It was Lizzie and Max’s third obedience class. Max is a handsome but stubborn one-year-old Lurcher. Lizzie was teaching Max how to listen to commands like ‘sit’ and ‘heel’. Max was having nothing of it. After 15 minutes, Max was well and truly bored. He was fidgeting, his eyes were darting elsewhere and searching for more interesting things to do. Lizzie kneeled down to Max’s level and spoke sternly to him, “Max, come. Listen to me.” Max simply stared back, with a blank expression, almost saying, “Seriously, I have had enough. This is boring. Let’s go to the river instead!” The face-off continued until Max slipped the lead and Lizzie chased after him, swearing that he is the most disobedient dog ever.
Have you ever tried to teach someone and nothing was getting in? Or explain something to someone in vain? No matter how hard you tried or regardless of the technique used, it was like talking to a brick wall, where even a tree stump had more response. It is moments like these you need to seriously consider what you are even doing. There are times when you try so hard and it is usually because the topic at hand is so important to you that you feel extremely frustrated when the other party is not reciprocating. Sometimes, it is something you know that will benefit the other party immensely which is why you try so hard. But they just do not seem to get it or even care.
This may be when you are trying too hard to teach instead of trying to learn. The most outstanding teacher is the most outstanding student. It is when you empty your cup, have no expectations and seek first to understand before expecting to be understood that you allow the other party to be open to receive. Everyone’s favourite business is their own business. When they realise that you want to understand them and allow them to express their feeling, emotions and thoughts, then they will listen to what you have to say. After all, what you are telling them is ‘your business’ and there is no reason why they should feel obliged to listen in the first place.
Some may learn like you, many have their own way of learning and processing information that may be vastly different from you. When you are explaining something to someone or training your beloved pet, a simple question to ask would be, “Who is learning from who?” or “Who is training who?” You may find that despite thinking that you are the one doing the explaining to someone and that person has something to learn from you, the reality is actually, you have been given the opportunity to learn from them. They are teaching you how to speak to them. Similarly, when you are ‘training’ your pet, understand that your pet may actually be training you instead. He may be telling you that you may have to change your method, something else needs to happen before he listens or simply, he is not interested as he does not see any benefit in that training.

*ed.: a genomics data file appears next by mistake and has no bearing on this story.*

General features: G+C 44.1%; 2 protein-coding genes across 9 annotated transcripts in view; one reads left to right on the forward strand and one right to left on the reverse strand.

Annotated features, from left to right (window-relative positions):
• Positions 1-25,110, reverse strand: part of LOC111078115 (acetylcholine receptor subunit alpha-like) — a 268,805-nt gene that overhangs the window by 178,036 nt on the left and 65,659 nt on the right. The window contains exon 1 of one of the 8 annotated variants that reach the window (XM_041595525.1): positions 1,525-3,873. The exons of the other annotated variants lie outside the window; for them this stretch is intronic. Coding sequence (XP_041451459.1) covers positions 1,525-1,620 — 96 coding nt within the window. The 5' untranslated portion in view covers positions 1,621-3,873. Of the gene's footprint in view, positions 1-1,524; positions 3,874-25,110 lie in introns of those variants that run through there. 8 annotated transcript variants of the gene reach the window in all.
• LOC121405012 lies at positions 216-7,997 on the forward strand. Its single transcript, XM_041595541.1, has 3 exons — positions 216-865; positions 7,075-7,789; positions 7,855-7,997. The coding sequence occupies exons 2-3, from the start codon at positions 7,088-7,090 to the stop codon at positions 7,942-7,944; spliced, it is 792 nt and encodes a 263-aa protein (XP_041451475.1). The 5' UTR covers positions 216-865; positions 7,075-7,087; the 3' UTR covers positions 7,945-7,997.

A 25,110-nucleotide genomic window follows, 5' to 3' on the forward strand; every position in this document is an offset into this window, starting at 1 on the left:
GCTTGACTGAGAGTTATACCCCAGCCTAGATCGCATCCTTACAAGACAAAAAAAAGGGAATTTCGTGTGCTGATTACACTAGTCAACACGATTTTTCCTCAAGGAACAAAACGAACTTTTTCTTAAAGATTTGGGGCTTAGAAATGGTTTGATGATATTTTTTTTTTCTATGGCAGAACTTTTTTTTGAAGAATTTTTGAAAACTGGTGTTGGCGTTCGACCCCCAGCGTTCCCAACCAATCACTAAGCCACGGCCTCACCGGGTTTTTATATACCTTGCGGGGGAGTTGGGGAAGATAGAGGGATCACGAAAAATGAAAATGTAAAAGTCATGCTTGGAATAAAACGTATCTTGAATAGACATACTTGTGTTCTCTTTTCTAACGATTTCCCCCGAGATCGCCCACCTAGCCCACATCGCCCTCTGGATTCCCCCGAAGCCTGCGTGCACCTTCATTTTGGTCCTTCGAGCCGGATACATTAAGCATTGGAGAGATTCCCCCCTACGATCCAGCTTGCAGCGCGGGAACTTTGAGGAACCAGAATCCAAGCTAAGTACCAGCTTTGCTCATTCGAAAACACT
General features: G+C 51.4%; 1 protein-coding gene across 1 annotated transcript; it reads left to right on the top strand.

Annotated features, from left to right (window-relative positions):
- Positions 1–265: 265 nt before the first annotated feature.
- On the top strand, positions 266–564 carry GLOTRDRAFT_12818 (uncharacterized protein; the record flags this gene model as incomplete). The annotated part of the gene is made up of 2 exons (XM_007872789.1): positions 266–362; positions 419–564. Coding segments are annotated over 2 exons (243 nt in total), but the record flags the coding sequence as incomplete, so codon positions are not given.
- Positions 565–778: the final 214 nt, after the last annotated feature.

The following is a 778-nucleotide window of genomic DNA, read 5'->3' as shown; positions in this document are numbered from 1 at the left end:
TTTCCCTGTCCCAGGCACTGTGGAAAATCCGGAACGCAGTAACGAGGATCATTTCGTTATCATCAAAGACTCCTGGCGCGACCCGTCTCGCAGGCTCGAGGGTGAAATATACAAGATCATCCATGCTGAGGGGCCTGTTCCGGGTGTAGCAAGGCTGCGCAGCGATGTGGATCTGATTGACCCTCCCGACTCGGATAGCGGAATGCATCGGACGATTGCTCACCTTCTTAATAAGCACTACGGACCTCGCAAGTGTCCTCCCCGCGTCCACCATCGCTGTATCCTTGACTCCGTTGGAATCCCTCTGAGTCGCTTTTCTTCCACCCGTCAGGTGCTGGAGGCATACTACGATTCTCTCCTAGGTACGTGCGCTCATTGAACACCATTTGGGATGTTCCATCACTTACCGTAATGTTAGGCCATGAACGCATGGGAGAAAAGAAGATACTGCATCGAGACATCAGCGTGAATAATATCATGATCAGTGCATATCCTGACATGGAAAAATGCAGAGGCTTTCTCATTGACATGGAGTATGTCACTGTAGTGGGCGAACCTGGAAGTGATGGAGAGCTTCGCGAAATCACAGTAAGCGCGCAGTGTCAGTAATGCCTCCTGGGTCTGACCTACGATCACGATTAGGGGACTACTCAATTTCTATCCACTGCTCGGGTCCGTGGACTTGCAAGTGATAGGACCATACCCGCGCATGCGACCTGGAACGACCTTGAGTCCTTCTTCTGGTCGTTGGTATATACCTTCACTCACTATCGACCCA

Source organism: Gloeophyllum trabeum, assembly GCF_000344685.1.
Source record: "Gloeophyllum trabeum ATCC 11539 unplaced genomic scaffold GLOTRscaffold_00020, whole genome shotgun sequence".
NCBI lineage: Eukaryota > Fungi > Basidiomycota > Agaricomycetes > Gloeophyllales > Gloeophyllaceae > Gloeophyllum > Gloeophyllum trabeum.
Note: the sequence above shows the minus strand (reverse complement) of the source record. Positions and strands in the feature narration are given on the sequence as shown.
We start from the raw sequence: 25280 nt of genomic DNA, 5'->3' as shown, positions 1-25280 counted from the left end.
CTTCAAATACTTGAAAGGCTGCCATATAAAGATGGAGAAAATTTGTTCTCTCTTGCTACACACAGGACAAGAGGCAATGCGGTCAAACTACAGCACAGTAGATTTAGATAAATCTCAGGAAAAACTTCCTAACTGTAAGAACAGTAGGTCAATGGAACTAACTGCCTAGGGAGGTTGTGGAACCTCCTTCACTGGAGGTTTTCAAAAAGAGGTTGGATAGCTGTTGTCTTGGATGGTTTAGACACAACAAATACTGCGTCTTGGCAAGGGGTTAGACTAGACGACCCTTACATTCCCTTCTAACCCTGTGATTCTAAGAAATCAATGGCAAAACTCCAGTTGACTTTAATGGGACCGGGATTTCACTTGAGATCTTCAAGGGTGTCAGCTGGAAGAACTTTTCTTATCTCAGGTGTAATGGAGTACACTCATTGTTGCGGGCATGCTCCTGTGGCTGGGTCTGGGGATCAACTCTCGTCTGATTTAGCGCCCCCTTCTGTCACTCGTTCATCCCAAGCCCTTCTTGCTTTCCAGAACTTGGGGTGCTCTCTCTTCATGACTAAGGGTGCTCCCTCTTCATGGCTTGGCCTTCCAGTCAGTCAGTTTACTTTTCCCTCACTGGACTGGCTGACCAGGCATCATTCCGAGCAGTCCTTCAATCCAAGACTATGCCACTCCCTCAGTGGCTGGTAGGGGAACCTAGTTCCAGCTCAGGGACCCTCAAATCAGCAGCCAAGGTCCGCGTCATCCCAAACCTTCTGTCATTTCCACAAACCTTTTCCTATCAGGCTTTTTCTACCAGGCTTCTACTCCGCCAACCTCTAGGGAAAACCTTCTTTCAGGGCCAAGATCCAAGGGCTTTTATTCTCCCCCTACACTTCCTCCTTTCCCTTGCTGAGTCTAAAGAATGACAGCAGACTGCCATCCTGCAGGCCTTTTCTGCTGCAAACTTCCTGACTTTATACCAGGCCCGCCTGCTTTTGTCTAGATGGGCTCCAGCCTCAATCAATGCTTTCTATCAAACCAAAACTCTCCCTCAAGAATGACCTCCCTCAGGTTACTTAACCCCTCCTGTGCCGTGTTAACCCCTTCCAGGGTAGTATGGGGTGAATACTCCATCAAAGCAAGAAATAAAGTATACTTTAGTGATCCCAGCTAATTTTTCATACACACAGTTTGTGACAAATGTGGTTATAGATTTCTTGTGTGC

In future, before you feel exasperated because you are failing to get your point across, ask yourself if you have been learning from the other party or have you just been simply bulldozing your point across. If you are not prepared to listen or to learn, it is likely that the other party will do the same, not listen or learn. If you persist, you will find only frustration, stress and likely, failure despite your best and earnest intentions.
Instead, may I suggest that you ‘forget’ (temporarily) your original idea and just completely open your mind, heart and soul so you are in completely ‘receiving’ (rather than ‘transmitting’) mode to the other party and see what the other party wants. If possible, fulfil the other party’s dreams and goals first. If not possible, at least listen and seek to understand why they have expressed those dreams. Only then, you should attempt to make your point. The best teachers are the best students. And likewise, the best students make the best teachers.
After Max has run his course around the river for 20 minutes, Lizzie only took a single try to get him to sit and heel. They had both learnt from each other. Lizzie had to learn first as she was the one who initiated the teaching.
‘Cooperativeness in conversation is achieved when you show that you consider the other person’s ideas and feelings as important as your own. Starting your conversation by giving the other person the purpose or direction of your conversation, governing what you say by what you would want to hear if you were the listener, and accepting his or her viewpoint will encourage the listener to have an open mind to your ideas.’ – Dale Carnegie